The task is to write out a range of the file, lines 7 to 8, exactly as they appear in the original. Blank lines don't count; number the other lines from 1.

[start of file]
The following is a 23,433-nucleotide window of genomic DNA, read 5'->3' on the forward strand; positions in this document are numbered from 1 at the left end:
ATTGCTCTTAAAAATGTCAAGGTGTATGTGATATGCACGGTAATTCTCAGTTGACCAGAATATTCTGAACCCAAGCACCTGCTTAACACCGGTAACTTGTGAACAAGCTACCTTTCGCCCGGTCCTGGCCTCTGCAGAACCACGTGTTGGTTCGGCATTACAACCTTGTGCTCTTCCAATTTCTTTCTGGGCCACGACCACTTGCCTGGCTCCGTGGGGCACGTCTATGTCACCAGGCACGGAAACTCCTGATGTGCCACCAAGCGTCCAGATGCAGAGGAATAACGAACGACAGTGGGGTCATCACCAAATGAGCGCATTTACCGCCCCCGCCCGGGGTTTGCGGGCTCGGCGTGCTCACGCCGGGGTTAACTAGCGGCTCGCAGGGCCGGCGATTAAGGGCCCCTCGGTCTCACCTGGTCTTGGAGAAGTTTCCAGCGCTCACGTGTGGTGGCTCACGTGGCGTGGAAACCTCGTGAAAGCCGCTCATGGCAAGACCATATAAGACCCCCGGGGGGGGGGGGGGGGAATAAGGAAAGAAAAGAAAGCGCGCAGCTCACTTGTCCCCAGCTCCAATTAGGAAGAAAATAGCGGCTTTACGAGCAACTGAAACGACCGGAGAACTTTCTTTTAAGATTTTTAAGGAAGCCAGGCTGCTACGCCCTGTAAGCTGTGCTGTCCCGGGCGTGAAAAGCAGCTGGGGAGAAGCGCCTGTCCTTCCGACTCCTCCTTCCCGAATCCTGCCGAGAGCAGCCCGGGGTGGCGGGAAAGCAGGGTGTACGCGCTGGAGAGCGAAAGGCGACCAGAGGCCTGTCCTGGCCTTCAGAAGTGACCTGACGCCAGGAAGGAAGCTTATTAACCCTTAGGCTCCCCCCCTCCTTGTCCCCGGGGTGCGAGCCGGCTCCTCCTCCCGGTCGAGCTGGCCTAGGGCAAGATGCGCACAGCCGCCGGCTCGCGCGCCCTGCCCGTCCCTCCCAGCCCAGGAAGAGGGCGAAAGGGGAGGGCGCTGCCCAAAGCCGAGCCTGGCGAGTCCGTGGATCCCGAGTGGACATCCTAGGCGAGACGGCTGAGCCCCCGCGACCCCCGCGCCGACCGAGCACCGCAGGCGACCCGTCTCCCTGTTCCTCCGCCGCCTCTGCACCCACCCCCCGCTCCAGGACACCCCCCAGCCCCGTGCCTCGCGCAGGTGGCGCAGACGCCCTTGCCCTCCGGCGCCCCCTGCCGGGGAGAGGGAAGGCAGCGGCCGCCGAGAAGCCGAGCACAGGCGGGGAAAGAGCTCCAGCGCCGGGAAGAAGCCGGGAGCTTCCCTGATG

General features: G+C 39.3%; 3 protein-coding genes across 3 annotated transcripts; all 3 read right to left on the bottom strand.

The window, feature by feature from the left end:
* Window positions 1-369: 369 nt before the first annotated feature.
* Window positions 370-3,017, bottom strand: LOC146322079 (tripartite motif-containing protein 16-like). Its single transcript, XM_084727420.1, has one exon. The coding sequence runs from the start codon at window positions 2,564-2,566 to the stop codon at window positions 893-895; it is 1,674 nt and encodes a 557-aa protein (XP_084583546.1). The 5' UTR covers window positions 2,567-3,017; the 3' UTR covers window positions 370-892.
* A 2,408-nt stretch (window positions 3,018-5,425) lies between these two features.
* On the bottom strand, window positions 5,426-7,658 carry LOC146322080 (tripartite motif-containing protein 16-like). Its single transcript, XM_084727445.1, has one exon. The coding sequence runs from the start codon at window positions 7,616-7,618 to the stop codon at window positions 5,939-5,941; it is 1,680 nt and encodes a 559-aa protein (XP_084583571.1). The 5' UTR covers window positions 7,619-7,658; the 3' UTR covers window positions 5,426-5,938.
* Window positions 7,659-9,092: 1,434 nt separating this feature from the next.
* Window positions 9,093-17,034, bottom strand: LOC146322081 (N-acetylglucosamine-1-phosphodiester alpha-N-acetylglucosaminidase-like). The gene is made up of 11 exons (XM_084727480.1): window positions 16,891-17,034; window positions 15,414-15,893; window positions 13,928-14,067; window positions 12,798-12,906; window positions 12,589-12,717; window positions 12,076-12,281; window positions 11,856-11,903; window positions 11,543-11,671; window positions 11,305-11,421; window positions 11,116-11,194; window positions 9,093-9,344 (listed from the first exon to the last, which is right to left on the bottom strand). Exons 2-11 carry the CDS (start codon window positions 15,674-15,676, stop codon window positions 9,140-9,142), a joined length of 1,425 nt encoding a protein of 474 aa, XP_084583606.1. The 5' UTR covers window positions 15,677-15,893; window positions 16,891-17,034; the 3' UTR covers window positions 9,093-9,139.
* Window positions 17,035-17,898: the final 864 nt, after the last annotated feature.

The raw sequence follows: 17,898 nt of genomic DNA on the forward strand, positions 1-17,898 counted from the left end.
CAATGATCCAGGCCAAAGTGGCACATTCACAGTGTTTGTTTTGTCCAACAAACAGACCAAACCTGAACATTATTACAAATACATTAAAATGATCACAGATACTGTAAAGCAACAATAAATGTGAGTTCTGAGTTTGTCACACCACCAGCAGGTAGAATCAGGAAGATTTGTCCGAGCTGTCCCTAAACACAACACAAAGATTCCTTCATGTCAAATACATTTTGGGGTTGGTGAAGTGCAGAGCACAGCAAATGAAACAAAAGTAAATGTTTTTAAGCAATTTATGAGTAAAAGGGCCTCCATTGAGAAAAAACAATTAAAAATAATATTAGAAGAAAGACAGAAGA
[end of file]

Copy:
* A 2,408-nt stretch (window positions 3,018-5,425) lies between these two features.
* On the bottom strand, window positions 5,426-7,658 carry LOC146322080 (tripartite motif-containing protein 16-like). Its single transcript, XM_084727445.1, has one exon. The coding sequence runs from the start codon at window positions 7,616-7,618 to the stop codon at window positions 5,939-5,941; it is 1,680 nt and encodes a 559-aa protein (XP_084583571.1). The 5' UTR covers window positions 7,619-7,658; the 3' UTR covers window positions 5,426-5,938.